Famous Quotes About Pace Of Change
Browse 47 famous quotes and sayings about Pace Of Change.
Top Quotes About Pace Of Change
1. "The next time you feel yourself giving in to the sometimes overwhelming urge to panic about the fate of literature in the digital age, follow this simple remedy: remember that you dream. For that is ironclad proof . . . that literature—that narrative art in whatever form—will never die. Humans, strange creatures that we are, make sense of our lives by telling stories. In the space between each day and the next, we refresh our minds by concocting the most fantastic and elaborate fictions. We spend roughly a third of our lives thus, re-arranging our scattered experiences into stories. That we do it at all is bizarre and inexplicable. But as long as we do it, we will crave stories—human stories, stories that speak to us—in our waking life. The Internet, powerful as it is, cannot change that."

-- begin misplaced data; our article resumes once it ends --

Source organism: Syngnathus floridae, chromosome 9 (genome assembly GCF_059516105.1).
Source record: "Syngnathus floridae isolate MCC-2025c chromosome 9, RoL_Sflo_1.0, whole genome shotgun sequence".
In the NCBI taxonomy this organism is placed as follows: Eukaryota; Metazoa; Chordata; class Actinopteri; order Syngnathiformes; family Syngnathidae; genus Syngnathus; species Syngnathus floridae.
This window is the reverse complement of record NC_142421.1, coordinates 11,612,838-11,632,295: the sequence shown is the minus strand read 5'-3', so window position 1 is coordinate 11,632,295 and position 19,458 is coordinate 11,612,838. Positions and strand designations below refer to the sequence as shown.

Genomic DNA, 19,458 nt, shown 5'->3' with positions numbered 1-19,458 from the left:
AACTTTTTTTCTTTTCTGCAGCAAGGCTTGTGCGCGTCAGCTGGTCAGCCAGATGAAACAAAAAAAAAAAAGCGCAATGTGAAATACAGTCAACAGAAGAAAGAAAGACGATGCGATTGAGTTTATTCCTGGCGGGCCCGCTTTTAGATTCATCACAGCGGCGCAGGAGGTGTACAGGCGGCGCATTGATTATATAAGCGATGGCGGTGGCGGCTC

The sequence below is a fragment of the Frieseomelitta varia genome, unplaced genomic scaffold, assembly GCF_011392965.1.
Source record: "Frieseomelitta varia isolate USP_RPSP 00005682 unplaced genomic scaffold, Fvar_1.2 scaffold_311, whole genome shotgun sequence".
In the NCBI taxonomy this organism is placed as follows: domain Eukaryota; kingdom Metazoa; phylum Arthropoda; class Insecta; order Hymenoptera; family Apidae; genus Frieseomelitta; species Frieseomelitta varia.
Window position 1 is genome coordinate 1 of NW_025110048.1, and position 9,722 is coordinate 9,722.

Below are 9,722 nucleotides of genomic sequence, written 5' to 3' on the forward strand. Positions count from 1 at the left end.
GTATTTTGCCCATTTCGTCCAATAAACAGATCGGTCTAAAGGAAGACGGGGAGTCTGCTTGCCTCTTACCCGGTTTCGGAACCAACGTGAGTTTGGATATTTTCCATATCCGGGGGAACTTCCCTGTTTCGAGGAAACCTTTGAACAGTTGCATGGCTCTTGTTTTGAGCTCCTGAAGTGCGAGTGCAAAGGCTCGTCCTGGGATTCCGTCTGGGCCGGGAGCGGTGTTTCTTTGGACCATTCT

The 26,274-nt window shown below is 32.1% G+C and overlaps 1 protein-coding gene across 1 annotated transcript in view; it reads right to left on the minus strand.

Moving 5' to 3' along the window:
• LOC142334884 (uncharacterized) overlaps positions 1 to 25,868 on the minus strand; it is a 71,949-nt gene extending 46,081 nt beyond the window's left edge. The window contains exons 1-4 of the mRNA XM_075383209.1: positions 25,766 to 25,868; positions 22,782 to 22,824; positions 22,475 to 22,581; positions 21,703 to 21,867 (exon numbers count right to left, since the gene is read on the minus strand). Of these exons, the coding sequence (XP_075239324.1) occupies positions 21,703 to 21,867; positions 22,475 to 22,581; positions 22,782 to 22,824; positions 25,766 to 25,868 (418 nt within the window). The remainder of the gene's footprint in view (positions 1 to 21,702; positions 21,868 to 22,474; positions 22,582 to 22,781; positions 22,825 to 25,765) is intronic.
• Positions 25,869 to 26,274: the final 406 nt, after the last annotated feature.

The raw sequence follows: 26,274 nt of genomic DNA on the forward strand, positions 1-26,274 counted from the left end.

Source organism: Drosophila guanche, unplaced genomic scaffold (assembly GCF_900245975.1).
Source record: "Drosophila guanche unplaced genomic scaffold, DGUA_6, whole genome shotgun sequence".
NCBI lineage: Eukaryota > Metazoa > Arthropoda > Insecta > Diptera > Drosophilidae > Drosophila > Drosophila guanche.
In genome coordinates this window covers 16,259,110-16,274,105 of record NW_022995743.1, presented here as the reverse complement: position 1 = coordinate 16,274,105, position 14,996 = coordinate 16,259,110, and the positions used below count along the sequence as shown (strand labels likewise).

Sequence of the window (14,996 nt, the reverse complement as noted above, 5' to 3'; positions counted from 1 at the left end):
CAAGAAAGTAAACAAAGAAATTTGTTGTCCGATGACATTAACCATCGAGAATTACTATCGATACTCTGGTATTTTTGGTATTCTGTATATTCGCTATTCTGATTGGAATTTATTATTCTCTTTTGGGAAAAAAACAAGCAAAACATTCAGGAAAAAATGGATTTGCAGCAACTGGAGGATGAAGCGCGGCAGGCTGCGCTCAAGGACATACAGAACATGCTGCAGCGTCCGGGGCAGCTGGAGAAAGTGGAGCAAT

Author: Adam Hammond
2. "Of course the pace of change never slows, even when we've convinced ourselves it will."
Author: Arthur Golden
3. "When we traded homemaking for careers, we were implicitly promised economic independence and worldly influence. But a devil of a bargain it has turned out to be in terms of daily life. We gave up the aroma of warm bread rising, the measured pace of nurturing routines, the creative task of molding our families' tastes and zest for life; we received in exchange the minivan and the Lunchable."
Author: Barbara Kingsolver
4. "It's hard to walk briskly at this time of year; the accelerating pace of unfolding spring slows my own. I repeatedly stop- to watch what's moving. Soon the torrent of migrants will completely overwhelm my ability to keep up with all the changes. But it's easy to revel in the exuberance and the sense of rebirth, renewal."
Author: Carl Safina
5. "Many people object to "wasting money in space" yet have no idea how much is actually spent on space exploration. The CSA's budget, for instance, is less than the amount Canadians spend on Halloween candy every year, and most of it goes toward things like developing telecommunications satellites and radar systems to provide data for weather and air quality forecasts, environmental monitoring and climate change studies. Similarly, NASA's budget is not spent in space but right here on Earth, where it's invested in American businesses and universities, and where it also pays dividends, creating new jobs, new technologies and even whole new industries."